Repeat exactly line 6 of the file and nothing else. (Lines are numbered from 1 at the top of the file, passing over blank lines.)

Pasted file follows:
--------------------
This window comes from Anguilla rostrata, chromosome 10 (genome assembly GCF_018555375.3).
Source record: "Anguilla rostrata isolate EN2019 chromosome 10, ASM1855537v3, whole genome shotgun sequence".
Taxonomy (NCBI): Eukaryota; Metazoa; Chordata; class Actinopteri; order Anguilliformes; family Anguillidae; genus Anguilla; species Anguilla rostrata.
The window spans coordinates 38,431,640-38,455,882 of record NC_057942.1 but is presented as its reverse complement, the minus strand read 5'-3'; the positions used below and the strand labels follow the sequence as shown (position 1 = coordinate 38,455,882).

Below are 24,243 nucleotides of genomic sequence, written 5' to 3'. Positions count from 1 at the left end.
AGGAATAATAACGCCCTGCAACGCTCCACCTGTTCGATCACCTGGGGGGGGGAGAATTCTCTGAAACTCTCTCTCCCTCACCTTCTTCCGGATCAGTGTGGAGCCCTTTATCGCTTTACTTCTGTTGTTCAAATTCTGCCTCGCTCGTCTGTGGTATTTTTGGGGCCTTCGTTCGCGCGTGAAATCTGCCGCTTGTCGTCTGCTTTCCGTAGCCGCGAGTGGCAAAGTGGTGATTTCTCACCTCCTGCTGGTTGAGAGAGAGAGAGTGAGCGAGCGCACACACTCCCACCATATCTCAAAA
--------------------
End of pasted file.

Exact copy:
AGGAATAATAACGCCCTGCAACGCTCCACCTGTTCGATCACCTGGGGGGGGGAGAATTCTCTGAAACTCTCTCTCCCTCACCTTCTTCCGGATCAGTGTGGAGCCCTTTATCGCTTTACTTCTGTTGTTCAAATTCTGCCTCGCTCGTCTGTGGTATTTTTGGGGCCTTCGTTCGCGCGTGAAATCTGCCGCTTGTCGTCTGCTTTCCGTAGCCGCGAGTGGCAAAGTGGTGATTTCTCACCTCCTGCTGGTTGAGAGAGAGAGAGTGAGCGAGCGCACACACTCCCACCATATCTCAAAA